# Accounts Receivable Turnover Ratio

## 02 Mar Accounts Receivable Turnover Ratio

The accounts receivable turnover is designed to evaluate how well companies utilize their assets to bring in more income. In plain English, it is designed to calculate how many times the company can collect its average accounts receivable during the period of the year.

When a company collects its average receivables in the year, it is called a turn. With this in mind, if the company collects double the account receivables in one year, then it has turned its account receivable two times. This equation is composed to show the productivity of the company in regards to collecting the outstanding credits from its clients.

The account receivable collection period can vary from one company to another; however, the average account receivable collection period is determined by calculating the turnover ratio.

Before knowing exactly how many times a company collects receivables, you will have to calculate the turnover ratio first. To calculate the accounts receivable turnover ratio, you will need two numbers: the net credit sales, and the average accounts receivable.

Account Receivable Turnover Ratio Equation

The account receivable turnover ratio is calculated by dividing the Net Credit Sales by the Average Accounts Receivable.

The net credit sales is the gross sales on the company’s credit, minus the sales returns, allowances, and any sales discounts that relates to the sales on the credit.

Net Credit Sales = Sales on Credit – Sales Returns – Sales Allowances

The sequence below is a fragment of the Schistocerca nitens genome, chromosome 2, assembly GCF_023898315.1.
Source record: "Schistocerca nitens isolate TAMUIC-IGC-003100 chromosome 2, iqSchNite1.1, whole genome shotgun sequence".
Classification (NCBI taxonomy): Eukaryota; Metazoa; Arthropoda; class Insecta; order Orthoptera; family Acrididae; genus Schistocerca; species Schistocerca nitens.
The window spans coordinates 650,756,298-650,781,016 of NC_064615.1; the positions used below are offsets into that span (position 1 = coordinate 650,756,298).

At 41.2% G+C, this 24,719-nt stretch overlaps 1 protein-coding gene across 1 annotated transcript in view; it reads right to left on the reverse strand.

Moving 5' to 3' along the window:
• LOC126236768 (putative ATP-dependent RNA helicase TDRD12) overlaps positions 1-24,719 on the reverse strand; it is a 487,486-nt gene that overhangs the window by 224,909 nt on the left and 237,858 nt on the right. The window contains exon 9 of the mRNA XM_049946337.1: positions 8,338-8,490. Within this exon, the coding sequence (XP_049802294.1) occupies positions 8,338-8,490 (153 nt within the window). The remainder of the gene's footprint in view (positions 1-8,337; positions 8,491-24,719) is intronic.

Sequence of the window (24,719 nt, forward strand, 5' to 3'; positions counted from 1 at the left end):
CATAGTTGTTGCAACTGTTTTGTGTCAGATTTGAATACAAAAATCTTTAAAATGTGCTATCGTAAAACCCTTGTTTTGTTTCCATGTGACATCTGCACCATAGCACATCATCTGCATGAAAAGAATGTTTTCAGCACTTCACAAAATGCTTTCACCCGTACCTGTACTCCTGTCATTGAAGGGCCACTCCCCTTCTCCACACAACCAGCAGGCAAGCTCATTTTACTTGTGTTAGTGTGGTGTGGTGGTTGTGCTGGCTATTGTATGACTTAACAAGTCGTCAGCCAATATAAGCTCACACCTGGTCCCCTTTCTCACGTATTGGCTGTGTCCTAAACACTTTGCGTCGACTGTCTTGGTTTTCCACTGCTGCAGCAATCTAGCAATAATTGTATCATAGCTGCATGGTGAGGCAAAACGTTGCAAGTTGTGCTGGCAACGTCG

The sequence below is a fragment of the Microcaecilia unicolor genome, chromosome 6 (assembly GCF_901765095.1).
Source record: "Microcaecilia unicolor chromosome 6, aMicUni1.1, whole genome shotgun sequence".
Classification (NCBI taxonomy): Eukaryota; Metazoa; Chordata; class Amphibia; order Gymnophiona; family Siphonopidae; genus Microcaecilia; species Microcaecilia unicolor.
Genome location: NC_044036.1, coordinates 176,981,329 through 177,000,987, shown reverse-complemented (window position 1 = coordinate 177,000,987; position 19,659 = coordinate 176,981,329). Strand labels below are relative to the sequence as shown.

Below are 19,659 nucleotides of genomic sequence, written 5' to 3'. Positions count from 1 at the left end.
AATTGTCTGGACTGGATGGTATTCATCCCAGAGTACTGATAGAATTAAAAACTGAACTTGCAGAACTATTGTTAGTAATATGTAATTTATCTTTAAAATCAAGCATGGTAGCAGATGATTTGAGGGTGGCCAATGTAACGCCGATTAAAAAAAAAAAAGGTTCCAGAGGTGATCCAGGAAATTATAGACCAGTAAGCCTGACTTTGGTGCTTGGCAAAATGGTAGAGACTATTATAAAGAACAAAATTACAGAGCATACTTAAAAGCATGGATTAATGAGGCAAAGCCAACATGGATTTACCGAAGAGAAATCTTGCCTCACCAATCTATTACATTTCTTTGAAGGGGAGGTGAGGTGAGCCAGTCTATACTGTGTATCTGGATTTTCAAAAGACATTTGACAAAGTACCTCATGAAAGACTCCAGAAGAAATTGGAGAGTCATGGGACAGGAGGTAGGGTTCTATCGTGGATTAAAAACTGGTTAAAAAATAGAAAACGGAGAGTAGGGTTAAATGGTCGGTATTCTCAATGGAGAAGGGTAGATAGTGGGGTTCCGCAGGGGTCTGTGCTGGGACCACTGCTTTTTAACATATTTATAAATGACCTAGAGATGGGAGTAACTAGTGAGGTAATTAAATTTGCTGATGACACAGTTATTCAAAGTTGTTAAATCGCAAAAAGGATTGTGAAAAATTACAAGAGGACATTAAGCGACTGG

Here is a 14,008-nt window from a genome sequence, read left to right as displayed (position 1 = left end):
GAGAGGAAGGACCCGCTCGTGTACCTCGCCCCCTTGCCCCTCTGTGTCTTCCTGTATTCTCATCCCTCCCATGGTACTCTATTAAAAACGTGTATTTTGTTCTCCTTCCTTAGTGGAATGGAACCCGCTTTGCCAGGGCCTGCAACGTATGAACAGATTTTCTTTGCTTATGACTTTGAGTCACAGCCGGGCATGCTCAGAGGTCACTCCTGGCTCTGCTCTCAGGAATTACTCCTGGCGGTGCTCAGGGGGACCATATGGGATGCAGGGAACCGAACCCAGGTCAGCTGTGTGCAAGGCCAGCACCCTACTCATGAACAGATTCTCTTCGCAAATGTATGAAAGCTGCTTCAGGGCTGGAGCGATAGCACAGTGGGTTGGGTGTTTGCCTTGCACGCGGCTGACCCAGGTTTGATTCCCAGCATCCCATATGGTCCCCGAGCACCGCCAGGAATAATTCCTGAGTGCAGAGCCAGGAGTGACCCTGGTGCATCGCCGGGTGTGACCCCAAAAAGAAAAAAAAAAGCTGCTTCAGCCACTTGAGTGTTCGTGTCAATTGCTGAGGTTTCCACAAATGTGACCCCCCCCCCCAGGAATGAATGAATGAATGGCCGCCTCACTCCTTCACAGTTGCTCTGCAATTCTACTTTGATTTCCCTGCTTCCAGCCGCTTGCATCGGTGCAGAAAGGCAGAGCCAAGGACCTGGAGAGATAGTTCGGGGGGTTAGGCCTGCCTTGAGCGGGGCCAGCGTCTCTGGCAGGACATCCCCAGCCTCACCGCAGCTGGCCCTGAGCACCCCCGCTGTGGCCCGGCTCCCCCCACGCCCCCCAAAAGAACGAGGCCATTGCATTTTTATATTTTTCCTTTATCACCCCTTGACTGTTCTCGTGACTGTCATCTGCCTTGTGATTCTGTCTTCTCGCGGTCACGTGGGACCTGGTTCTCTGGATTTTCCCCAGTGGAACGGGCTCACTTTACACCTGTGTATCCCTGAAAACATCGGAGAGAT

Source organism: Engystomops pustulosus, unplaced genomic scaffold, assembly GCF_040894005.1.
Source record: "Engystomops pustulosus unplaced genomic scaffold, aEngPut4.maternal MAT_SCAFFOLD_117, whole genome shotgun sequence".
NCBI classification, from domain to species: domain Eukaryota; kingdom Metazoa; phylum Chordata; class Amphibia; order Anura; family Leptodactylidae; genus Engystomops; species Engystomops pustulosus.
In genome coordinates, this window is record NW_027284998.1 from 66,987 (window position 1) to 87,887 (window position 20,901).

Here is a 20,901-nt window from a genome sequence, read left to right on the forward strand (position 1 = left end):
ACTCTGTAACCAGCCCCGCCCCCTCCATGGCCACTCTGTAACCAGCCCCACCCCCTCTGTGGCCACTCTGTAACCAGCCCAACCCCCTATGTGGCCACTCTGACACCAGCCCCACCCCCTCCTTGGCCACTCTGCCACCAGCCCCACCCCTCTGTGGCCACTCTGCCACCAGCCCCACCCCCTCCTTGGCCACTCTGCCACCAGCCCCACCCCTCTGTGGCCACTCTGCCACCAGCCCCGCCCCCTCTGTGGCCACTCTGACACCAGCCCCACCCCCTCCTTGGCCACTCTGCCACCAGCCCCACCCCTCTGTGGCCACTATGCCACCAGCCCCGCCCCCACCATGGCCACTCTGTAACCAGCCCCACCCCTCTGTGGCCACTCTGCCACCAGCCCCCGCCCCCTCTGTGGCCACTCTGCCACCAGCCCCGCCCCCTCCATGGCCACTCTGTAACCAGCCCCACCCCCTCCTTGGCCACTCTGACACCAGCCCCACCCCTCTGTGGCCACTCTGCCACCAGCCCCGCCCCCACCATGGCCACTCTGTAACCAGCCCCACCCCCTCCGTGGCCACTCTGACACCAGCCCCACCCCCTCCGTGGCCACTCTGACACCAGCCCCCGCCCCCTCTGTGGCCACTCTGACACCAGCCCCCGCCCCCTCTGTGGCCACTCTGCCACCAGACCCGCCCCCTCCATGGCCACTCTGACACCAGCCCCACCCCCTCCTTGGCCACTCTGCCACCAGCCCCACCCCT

The Average Accounts Receivable can be calculated by adding the first account receivable in the year and the ending receivable, and then dividing them by two.

Average Accounts Receivable = beginning receivable + ending receivable / 2

Turnover Ratio = Net Credit Sales / Average Accounts Receivable

To further breakdown the account receivable turnover ratio, the company measures its consistency in collecting its accounts receivable by calculating the turnover ratio, which means the higher the ratio is, the more the collection is. If a company has a turnover ratio of four, it means it collects its account receivables four times per year, which is every three months. Another company could have a turnover ratio of three, which means it collects its accounts receivable once every four months. The more the company collects, the more it’s getting paid back from its clients.

A big part of a company’s success can be measured by how frequent they are collecting their credits, as these collections can be used for various business expenses to progress the company further.

To paint the picture even further, here is an illustration of a real life situation:

A small business owner that sells automotive parts compared his balance sheets’ accounts receivable from the prior year with the current year. The previous year, the business’ balance sheet showed \$6,000. The balance sheet for the current year showed \$12,000. The business gave gross credit sales of \$60,000, but only received \$30,000 in credit returns.

To calculate the turnover ratio for this small automotive parts business, we need to calculate the net credit sales and the average accounts receivable.

To calculate the Net Credit Sales, we need to subtract the credit returns from the gross credit sales.

Net Credit Sales:

\$60,000 – \$30,000 = \$30,000

To calculate the Average Accounts Receivable, we need to average the accounts receivable from both the prior year and the current year.

Average Accounts Receivable:

(\$6,000 + \$12,000) / 2 = \$9,000

Lastly, to calculate the Accounts Receivable Turnover Ratio, we have to divide the Net Credit Sales by the Average Accounts Receivable.

Accounts Receivable Turnover Ratio:

\$30,000 / \$9,000 = 3.33

This little turnover ratio number can say a lot about this small automotive parts business. The 3.33 means for each time this business gives credit to customers, it can collect it 110 days later. Which also means it collects its receivables approximately three times each year.